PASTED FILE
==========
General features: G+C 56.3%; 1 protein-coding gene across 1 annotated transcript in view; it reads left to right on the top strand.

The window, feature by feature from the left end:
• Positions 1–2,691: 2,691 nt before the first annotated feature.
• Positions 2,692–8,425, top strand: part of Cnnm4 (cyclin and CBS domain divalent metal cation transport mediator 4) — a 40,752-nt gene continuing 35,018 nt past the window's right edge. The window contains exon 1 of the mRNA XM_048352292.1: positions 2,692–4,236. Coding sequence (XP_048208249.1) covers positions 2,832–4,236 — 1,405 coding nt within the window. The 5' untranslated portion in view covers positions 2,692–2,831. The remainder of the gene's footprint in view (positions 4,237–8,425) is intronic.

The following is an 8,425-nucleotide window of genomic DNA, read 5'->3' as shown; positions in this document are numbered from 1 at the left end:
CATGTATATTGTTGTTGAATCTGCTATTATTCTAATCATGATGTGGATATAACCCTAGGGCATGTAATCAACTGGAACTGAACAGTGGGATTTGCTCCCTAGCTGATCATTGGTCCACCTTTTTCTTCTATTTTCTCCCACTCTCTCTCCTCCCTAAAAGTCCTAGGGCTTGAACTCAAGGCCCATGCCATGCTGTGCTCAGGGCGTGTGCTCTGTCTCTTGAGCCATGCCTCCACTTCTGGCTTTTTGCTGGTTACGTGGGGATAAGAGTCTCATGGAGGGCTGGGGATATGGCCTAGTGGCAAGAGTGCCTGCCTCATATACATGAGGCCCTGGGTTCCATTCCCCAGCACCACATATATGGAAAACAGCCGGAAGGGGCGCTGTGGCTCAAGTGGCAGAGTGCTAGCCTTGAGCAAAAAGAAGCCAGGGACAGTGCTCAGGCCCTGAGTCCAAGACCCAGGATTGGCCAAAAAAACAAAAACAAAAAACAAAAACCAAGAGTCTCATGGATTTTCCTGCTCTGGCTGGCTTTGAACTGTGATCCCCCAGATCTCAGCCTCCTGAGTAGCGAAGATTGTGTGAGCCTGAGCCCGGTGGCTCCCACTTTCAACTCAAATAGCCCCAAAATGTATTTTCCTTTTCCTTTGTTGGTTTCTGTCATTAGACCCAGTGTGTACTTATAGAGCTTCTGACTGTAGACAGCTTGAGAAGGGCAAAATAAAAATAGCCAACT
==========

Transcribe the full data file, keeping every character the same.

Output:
General features: G+C 56.3%; 1 protein-coding gene across 1 annotated transcript in view; it reads left to right on the top strand.

The window, feature by feature from the left end:
• Positions 1–2,691: 2,691 nt before the first annotated feature.
• Positions 2,692–8,425, top strand: part of Cnnm4 (cyclin and CBS domain divalent metal cation transport mediator 4) — a 40,752-nt gene continuing 35,018 nt past the window's right edge. The window contains exon 1 of the mRNA XM_048352292.1: positions 2,692–4,236. Coding sequence (XP_048208249.1) covers positions 2,832–4,236 — 1,405 coding nt within the window. The 5' untranslated portion in view covers positions 2,692–2,831. The remainder of the gene's footprint in view (positions 4,237–8,425) is intronic.

The following is an 8,425-nucleotide window of genomic DNA, read 5'->3' as shown; positions in this document are numbered from 1 at the left end:
CATGTATATTGTTGTTGAATCTGCTATTATTCTAATCATGATGTGGATATAACCCTAGGGCATGTAATCAACTGGAACTGAACAGTGGGATTTGCTCCCTAGCTGATCATTGGTCCACCTTTTTCTTCTATTTTCTCCCACTCTCTCTCCTCCCTAAAAGTCCTAGGGCTTGAACTCAAGGCCCATGCCATGCTGTGCTCAGGGCGTGTGCTCTGTCTCTTGAGCCATGCCTCCACTTCTGGCTTTTTGCTGGTTACGTGGGGATAAGAGTCTCATGGAGGGCTGGGGATATGGCCTAGTGGCAAGAGTGCCTGCCTCATATACATGAGGCCCTGGGTTCCATTCCCCAGCACCACATATATGGAAAACAGCCGGAAGGGGCGCTGTGGCTCAAGTGGCAGAGTGCTAGCCTTGAGCAAAAAGAAGCCAGGGACAGTGCTCAGGCCCTGAGTCCAAGACCCAGGATTGGCCAAAAAAACAAAAACAAAAAACAAAAACCAAGAGTCTCATGGATTTTCCTGCTCTGGCTGGCTTTGAACTGTGATCCCCCAGATCTCAGCCTCCTGAGTAGCGAAGATTGTGTGAGCCTGAGCCCGGTGGCTCCCACTTTCAACTCAAATAGCCCCAAAATGTATTTTCCTTTTCCTTTGTTGGTTTCTGTCATTAGACCCAGTGTGTACTTATAGAGCTTCTGACTGTAGACAGCTTGAGAAGGGCAAAATAAAAATAGCCAACT